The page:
The criteria:
– Is there a bass clarinet?
– Is it not shit?
– Is it somewhat foundational to the track?
– Is it hip hop? (Sorry Björk. This last criteria is also what prevented including André 3000’s jazz-oriented seventeen-minute instrumental opus “Look Ma No Hands,” on which he more than capably plays the bass clarinet. There’s a lot worse out there on record from full-time jazzers.)

So after a deep dive, I found a grab-bag of eleven tracks featuring the big licorice’s luscious low-end frequencies. I can’t claim these are all the best—more just that they exist and the producers take advantage of the instrument in various ways. Many tracks on the list are brilliant; a couple are marginal. Some songs that ended up not making the cut aren’t even good—a kid who got an MPD with free Ableton for Christmas could probably recreate one or two of those beats in an hour. But as the following will show, the case for more bass clarinet in hip hop is strong.

10. Quelle Chris  – “Junkyard Dogs”

Quelle Chris’s instrumental album Lullabies for the Broken Brain has a “as seen through a cracked and chipped looking glass” vibe. Details can be hazy, signifiers float freely, voices are heard but sometimes not fully made out. Much of the album seems to exist under a thin shroud that filters out much we might have expected to hear. There’s a wayward trombone and later a twitchy, over caffeinated oboe. The bass clarinet on “Junkyard Dogs” is unlike every other example on this list. Its angular, off-balance melody is nominally the focus of the brief track, which finds itself coming in and out of an indeterminate crowd of people talking. Children playing? Workers at the water cooler? Where Benny Maupin, Eric Dolphy, Phil Bodner, and Marcus Strickland mined the instrument’s beefy, rich low register, here the instrument stays in its throat tone region. This middle range of the horn comes with an airy, thin, and almost fragile sound that can be eerie and haunting, making it a perfect fit for the album.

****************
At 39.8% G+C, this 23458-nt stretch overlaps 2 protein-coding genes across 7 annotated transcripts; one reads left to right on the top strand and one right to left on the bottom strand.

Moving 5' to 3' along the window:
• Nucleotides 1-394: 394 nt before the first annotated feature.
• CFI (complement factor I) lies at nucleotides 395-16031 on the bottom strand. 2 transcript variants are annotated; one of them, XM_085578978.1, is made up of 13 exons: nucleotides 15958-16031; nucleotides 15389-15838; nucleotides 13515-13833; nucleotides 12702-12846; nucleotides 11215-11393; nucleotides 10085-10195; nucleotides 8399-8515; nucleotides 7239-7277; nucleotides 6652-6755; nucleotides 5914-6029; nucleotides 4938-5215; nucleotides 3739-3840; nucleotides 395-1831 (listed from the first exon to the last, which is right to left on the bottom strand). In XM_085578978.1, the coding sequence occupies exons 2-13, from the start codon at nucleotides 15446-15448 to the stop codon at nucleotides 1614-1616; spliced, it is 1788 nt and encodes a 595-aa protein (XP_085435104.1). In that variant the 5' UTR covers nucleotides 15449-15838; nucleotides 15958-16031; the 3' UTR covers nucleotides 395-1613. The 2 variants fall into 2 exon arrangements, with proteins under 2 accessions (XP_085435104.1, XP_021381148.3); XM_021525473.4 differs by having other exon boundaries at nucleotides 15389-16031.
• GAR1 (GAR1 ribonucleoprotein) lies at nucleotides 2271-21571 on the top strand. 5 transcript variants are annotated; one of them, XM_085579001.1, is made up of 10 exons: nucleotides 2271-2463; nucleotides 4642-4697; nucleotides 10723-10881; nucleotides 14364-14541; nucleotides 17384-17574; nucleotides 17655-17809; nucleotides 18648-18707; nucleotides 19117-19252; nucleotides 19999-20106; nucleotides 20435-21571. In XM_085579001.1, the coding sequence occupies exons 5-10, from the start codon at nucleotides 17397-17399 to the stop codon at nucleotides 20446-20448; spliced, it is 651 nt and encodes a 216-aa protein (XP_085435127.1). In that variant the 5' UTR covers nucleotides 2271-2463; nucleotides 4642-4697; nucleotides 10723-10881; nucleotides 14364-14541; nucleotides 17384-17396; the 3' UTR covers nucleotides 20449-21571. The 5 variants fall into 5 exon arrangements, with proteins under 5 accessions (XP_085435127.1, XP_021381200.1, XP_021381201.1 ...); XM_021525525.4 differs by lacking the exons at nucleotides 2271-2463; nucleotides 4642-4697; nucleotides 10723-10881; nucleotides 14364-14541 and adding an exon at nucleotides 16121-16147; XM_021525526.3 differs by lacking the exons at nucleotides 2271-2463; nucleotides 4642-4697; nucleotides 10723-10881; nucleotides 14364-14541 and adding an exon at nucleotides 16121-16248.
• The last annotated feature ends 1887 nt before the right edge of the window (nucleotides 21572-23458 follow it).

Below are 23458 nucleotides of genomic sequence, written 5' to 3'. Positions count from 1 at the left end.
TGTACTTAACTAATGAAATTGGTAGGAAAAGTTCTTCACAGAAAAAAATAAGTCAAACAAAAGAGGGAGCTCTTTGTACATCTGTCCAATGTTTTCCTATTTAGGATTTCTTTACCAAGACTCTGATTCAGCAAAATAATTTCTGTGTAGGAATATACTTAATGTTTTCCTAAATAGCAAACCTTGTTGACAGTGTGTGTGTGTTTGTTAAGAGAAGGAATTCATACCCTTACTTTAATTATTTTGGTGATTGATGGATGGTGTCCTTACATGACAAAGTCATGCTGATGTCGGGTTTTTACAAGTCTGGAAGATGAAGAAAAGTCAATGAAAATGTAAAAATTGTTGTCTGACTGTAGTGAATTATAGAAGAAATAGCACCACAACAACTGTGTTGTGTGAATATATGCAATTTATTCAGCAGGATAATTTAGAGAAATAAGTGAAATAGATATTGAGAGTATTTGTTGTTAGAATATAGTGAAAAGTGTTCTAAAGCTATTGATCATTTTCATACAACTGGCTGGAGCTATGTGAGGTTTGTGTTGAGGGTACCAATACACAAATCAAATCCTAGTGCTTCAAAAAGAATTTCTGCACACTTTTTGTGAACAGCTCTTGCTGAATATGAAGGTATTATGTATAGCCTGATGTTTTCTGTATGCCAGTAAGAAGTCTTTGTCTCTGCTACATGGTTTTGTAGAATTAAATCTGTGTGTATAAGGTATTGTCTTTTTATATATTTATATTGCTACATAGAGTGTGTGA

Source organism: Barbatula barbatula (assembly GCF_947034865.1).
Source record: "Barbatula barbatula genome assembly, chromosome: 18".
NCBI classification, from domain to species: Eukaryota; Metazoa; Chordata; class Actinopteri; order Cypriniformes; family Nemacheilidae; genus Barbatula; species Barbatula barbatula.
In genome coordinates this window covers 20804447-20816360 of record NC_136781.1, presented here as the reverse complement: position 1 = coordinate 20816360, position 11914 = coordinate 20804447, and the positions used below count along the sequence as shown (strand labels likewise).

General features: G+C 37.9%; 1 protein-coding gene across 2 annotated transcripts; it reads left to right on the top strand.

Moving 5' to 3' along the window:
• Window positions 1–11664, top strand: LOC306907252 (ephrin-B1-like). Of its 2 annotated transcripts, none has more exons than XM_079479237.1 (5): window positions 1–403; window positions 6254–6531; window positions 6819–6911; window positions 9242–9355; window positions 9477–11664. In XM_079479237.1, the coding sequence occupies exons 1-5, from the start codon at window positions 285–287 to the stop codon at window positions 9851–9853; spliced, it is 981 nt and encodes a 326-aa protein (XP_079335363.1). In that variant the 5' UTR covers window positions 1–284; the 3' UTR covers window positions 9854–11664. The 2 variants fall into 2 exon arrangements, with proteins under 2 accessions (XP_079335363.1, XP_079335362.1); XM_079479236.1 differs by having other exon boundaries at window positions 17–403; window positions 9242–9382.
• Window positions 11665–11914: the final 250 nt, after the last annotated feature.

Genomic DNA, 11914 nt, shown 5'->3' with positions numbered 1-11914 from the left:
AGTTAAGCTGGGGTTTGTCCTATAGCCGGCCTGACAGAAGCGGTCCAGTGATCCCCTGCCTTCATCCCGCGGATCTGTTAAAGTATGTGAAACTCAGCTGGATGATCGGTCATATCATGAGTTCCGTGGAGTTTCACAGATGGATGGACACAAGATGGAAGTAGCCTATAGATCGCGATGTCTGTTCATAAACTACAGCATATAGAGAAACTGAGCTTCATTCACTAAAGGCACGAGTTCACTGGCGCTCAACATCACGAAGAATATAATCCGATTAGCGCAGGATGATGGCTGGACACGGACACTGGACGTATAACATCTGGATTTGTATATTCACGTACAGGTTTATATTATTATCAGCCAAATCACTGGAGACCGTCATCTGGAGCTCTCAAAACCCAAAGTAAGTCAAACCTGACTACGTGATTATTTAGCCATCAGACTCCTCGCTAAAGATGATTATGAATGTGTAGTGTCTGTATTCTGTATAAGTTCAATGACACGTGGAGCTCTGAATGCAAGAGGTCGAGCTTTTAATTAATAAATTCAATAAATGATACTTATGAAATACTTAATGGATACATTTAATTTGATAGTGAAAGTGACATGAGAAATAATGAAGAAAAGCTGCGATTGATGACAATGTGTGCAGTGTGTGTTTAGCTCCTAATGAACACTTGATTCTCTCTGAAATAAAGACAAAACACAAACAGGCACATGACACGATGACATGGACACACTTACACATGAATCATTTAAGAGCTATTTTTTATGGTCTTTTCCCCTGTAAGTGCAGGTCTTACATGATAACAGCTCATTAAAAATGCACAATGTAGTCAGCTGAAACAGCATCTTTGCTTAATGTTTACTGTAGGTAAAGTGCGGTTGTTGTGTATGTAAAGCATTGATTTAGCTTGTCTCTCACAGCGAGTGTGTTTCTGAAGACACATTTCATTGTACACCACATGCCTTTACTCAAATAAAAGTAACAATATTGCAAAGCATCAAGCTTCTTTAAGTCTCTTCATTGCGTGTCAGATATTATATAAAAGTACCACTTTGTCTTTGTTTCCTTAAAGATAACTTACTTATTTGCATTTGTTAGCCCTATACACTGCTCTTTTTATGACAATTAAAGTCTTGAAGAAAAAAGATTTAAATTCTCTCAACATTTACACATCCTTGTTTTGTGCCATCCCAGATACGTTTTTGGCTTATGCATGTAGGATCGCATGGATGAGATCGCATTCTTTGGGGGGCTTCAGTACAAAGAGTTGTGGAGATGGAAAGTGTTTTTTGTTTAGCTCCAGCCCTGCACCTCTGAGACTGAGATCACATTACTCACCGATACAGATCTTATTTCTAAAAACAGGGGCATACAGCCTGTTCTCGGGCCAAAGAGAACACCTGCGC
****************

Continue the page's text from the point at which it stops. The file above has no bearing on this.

Put the bass clarinet on “Junkyard Dogs” next to Tyler the Creator and Westside Gunn’s sample of Phil Bodner and it doesn’t even seem possible that it’s the same instrument. But therein lies the bass clarinet’s beauty: it’s flexible and versatile; it can stab you in the gut while it whispers in your ear. One moment it carries the wrath of a storm cloud and the next it disappears into an unassuming ensemble, enriching and diversifying it in ways that may not be immediately perceivable. It’s also a bastion of unchecked absurdity. For all these reasons and more, the bass clarinet deserves a bigger home in hip hop, if it would only be invited in.

9. Armand Hammer  – “Indian Summer”

Over the track’s two minutes and forty seconds I swear I hear The Alchemist occasionally dropping in a plaintive note or two of Bennie Maupin’s from Miles Davis’s Bitches Brew. I might be wrong, but whatever it is, those strokes of color are like when Bob Ross makes a last-second decision to put in a couple extra wisps of cloud that end up really making the painting.